However, just as in any profession, there are frustrations.
“The aspect of my work that I like the least is the nuts and bolts of the publishing industry,” she noted. “I am a writer by nature, and once my part of the project is completed, it can sometimes be very frustrating for me to deal with the marketing side of the industry.
“That, and the publishing industry, can be very slow, so it can be difficult to stay motivated on a project from the time it is written to the time it appears on bookstore shelves,” she said.
In five years, Stewart-Burns sees herself continuing the same work.
“I will continue to write and research and to do what I can to facilitate a level playing field for the people of the region,” she added. “I also will continue to write and record songs about the region and pursue various avenues dealing with my musical interests.”
She has two CDs, including her debut release, “Coalfield A Cappela,” with songs “rooted in family stories and the history of the region …”
“Coal Country Music” is also a companion to the documentary and includes her “Leave Those Mountains Down,” along with songs performed by Kathy Mattea, Bonnie Raitt, Tom T. Hall, and Willie Nelson.
“I inherited my daddy’s gifts of singing and songwriting. I may be a bit biased, but my daddy sang better than anyone I have ever heard,” she emphasized.
With her work keeping her so busy, Stewart-Burns relaxes with the same activities.
“Not only is reading and writing my vocation, it is also my hobby. So when relaxing, I tend to curl up with a good book, or write prose, or work on new songs.”
Through her work, Stewart-Burns’ name is becoming synonymous with mountaintop removal, a surface method of extracting coal from mountain summits by blasting the top away, then “re-stacking” the mountaintop. The excess, often carrying toxic byproducts of the process, is placed in nearby valleys and is known as “valley fill.”
“I didn’t find mountaintop removal,” she said. “Mountaintop removal found me. I kept noticing changes on the landscape on my frequent trips home, and I kept noticing more and more strip mines — larger than I had grown up seeing — becoming more and more visible.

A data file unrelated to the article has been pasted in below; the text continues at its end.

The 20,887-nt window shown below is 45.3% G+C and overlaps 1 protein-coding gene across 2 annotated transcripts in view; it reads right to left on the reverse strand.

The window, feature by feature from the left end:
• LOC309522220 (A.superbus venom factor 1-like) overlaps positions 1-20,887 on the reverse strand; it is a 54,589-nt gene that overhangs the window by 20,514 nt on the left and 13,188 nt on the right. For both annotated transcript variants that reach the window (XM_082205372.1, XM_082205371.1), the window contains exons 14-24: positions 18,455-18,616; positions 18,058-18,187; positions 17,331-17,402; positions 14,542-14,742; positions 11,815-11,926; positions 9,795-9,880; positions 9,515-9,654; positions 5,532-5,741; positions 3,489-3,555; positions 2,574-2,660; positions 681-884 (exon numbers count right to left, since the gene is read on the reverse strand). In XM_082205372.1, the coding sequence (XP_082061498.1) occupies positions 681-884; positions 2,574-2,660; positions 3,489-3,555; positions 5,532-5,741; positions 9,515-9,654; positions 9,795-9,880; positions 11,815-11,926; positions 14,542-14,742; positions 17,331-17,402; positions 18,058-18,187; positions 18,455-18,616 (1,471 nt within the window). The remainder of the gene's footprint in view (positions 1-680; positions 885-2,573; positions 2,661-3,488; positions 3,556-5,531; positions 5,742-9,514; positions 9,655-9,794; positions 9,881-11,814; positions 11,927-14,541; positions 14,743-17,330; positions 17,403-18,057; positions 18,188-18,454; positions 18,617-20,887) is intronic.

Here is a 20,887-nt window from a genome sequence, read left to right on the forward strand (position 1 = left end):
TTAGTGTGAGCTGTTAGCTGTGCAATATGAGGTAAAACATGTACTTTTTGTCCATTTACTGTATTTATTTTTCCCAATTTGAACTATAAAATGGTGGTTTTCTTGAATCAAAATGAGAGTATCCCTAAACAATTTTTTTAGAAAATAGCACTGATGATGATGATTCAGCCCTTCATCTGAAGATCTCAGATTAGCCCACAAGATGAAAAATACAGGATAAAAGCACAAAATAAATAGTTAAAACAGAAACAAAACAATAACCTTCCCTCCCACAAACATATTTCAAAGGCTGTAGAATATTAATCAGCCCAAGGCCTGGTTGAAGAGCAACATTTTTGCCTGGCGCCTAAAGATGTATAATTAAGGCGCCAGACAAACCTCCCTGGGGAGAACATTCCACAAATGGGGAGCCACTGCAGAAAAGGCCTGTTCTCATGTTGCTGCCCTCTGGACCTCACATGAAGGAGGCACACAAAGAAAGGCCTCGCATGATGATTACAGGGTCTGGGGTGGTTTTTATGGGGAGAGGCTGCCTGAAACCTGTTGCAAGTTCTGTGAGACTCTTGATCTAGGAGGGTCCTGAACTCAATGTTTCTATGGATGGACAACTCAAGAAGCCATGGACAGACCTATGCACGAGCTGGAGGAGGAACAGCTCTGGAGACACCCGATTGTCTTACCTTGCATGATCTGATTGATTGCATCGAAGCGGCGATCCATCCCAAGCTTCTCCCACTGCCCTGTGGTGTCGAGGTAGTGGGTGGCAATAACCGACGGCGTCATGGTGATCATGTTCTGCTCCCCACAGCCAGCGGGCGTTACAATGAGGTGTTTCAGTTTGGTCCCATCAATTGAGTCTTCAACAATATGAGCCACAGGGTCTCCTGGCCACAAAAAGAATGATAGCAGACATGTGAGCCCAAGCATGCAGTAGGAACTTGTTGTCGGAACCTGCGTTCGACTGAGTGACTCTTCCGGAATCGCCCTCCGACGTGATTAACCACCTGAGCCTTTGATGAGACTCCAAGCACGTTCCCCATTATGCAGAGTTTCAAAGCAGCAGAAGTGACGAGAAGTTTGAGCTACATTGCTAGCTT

“I started researching and found out that many of these large strip mines were the result of a mining technique called mountaintop removal. This was in the mid-1990s. I began reading everything that I could get my hands on — federal laws, scientific studies, news stories and the rare journal article. I have boxes of information that I have accumulated on the topic. At that time, there were no full length books that dealt with the topic.”
While her books figure prominently in the increasing information about the issue, “it is the people’s stories that I am most interested in,” she emphasized.
“I realize that not everyone will agree with my point of view on this topic, but I am more than willing to hear others’ points of views if they are willing to open up to me.
“Dialogue is very important in resolving any contentious issue. I am interested in hearing people’s stories and not talking points from either side.
“The way I see it, the people for and the people against this practice have everything in common if they would but listen to one another; however, there is currently little dialogue between the two opposing sides of this issue. They have different outlooks on how best to achieve a future that realizes our region’s full potential.”
And, she wants justice for the people of the coalfields.
“It is my fervent hope that the people of the southern coalfields, who are dearer to me than anywhere, will at last receive social justice,” she emphasized. “I am looking forward to the time when the people of the coalfields have more job opportunities from a variety of vocations and when people of the coalfields can rest in the knowledge that they have clean drinking water and safe environments in which to raise their families.
“Mainly, I want the people of the coalfields to have the same opportunities that the people in the urban centers have.
“As a professional historian, it is my role to educate people about what is happening in their communities; specifically, the history behind why certain things are allowed to happen.
“If we understand what has happened in the past, then we can have a better understanding of the present and our future.”